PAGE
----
WTF Are You Supposed To Do When You Get Eczema On Your Face?

Concept of woman with skin condition eczema

Your first instinct when you see a scary eczema patch spreading across your face might be to go on a selfie hiatus—stat. (Or at least get really creative with your angles.) But it doesn’t have to be that way.

Amanda Becker

To help you conquer the eczema on your face, Sejal Shah, M.D., a board-certified dermatologist and founder of SmarterSkin Dermatology in NYC, lays out everything you need to know about those rageful face patches:

Remind me: What is eczema?

“Eczema refers to a group of conditions that cause the skin to become red, itchy, scaly and inflamed,” Shah says. The inflammatory skin condition can be triggered by genetics, irritants, or allergies—messing up your skin’s barrier and causing it to dry out and crack. (More on that in a sec.)

How do I know if that’s what’s on my face?

There are some pretty obvious signs. “Patches of eczema are red, itchy, dry, scaly, and can sometimes develop tiny blisters and weep clear fluid,” Shah says—making them pretty different from the dry patches that can crop up occasionally.

The other key thing about eczema: It doesn’t just go away on its own (no matter how good your regular skincare routine is). If those patches on your face stay put, come back, or get even worse, you’re likely dealing with some kind of eczema rather than simple dry skin.

What causes facial eczema?

This is where it gets a little complicated. “There are several types of eczema,” Shah says. “Atopic dermatitis is the most common form, and often when people say ‘eczema’ this is the condition they are referring to.”

Atopic dermatitis is chronic, meaning that it comes and goes over a long period of time, according to the National Eczema Association. It’s generally caused by genetics, and can flare up in the face, arms, legs, and other parts of the body.

Another type of facial eczema: contact dermatitis. This is a form of eczema that is triggered by one specific irritant, like extreme weather, super-hot showers, skincare ingredients, laundry detergents, fragrances—the list goes on. What triggers eczema in one person may not irritate another person’s skin at all.

How to get rid of eczema on your face

Luckily for anyone with eczema, finding relief from an itchy red face can be as simple as finding eczema-friendly skincare products at your local drugstore.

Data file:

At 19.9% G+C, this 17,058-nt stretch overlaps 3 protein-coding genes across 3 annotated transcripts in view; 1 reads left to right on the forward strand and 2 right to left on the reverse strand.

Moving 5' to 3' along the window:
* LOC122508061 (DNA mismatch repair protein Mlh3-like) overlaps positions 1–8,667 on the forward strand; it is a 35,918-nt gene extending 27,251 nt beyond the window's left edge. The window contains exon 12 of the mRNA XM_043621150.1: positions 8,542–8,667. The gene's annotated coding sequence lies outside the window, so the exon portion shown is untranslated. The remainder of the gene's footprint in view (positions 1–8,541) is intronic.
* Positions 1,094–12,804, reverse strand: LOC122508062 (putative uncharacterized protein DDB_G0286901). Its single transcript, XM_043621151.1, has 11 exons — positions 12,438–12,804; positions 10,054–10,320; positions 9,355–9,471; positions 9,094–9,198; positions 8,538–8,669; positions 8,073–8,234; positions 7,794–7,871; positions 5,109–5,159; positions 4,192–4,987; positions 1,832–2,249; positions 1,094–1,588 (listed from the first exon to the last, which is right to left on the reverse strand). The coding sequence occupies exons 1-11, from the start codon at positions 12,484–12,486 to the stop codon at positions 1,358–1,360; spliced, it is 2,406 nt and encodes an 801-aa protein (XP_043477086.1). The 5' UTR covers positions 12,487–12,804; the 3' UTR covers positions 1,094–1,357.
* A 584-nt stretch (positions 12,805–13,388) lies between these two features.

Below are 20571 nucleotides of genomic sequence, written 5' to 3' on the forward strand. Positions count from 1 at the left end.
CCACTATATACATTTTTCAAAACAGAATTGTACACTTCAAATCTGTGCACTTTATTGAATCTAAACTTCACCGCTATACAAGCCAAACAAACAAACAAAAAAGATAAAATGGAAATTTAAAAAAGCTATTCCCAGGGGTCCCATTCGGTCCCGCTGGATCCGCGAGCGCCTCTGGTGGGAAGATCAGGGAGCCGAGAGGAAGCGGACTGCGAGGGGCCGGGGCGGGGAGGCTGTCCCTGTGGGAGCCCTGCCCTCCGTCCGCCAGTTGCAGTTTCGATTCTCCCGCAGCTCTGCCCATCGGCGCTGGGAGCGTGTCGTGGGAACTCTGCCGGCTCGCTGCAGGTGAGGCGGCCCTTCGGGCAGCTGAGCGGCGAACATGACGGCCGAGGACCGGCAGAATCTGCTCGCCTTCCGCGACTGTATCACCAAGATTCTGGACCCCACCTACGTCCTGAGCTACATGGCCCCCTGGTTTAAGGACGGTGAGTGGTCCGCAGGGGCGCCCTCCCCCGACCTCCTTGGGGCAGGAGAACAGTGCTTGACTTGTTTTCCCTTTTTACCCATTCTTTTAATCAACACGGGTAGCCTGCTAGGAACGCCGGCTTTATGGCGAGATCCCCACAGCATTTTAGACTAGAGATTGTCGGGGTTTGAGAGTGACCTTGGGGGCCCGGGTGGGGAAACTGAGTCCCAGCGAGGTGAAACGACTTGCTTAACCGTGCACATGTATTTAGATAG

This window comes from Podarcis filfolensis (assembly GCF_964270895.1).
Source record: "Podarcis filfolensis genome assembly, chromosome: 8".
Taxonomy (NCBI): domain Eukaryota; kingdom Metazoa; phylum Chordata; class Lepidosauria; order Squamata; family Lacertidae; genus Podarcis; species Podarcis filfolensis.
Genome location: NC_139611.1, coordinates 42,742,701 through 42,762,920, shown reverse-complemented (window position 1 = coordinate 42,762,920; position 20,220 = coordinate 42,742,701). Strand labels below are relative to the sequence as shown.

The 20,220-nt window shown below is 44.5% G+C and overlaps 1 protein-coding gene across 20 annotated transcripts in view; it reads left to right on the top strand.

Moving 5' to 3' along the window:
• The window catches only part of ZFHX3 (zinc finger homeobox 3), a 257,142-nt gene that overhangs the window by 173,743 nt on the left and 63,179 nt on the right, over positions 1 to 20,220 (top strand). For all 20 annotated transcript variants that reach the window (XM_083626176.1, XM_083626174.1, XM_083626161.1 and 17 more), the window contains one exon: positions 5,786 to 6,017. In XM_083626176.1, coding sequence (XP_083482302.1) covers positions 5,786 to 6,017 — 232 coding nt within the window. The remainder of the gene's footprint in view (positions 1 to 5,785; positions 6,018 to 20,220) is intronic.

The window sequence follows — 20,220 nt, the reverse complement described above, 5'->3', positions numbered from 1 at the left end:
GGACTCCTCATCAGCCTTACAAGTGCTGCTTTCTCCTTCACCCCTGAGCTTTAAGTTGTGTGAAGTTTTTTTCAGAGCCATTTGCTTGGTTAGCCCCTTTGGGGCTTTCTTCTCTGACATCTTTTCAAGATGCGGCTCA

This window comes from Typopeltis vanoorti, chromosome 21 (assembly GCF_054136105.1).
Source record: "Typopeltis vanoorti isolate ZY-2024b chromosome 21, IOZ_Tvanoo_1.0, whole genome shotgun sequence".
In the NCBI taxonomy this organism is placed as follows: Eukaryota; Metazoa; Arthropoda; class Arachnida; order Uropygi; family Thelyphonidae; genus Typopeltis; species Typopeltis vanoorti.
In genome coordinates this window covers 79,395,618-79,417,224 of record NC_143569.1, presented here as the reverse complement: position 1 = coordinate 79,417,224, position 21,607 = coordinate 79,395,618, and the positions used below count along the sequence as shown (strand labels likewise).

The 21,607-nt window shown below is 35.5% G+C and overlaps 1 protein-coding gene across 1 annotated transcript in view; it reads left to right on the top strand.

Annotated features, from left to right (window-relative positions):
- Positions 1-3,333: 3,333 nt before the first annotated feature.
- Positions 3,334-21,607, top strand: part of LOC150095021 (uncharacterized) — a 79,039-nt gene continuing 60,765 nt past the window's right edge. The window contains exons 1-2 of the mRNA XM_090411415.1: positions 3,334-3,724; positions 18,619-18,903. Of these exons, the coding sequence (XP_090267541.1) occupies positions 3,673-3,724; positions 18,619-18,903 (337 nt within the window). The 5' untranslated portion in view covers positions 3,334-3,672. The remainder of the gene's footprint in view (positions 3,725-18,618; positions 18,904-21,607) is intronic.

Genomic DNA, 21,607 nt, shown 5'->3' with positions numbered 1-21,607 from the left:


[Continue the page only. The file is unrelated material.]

First, stock up on 1 percent hydrocortisone cream (to nix redness and itchiness). Dab that over your eczema patches, rinse off gently after 10 minutes, and then follow with a rich moisturizer to seal in hydration. Note: You should only use hydrocortisone (which is a steroid) for a week max at a time. So if you’re not seeing results, head to a derm.

You’ll also want to swap out your skincare routine for products that will hydrate you without making your problem worse. Shah recommends avoiding harsh or irritating ingredients, like fragrances, dyes, exfoliants like glycolic acid, and plant extracts. Look instead for gentle, moisturizing ingredients like colloidal oatmeal, ceramides, and shea butter. (And when in doubt, go for products that have a seal from the National Eczema Association.)

Not sure which drugstore products are actually worth testing on your quest for an eczema-free face? Here are a few of Shah’s picks:

What if none of that works?

If all else fails, it’s time to head to the dermatologist. “Schedule a consult with a board-certified dermatologist to confirm the diagnosis,” Shah says. If your dermatologist does end up saying that OTC products simply won’t cut it for your complexion concerns, they’ll be able to prescribe you a treatment (like a prescription-strength steroid cream) on the spot, navigating you one step closer to the redness- and irritation-free complexion of your dreams.

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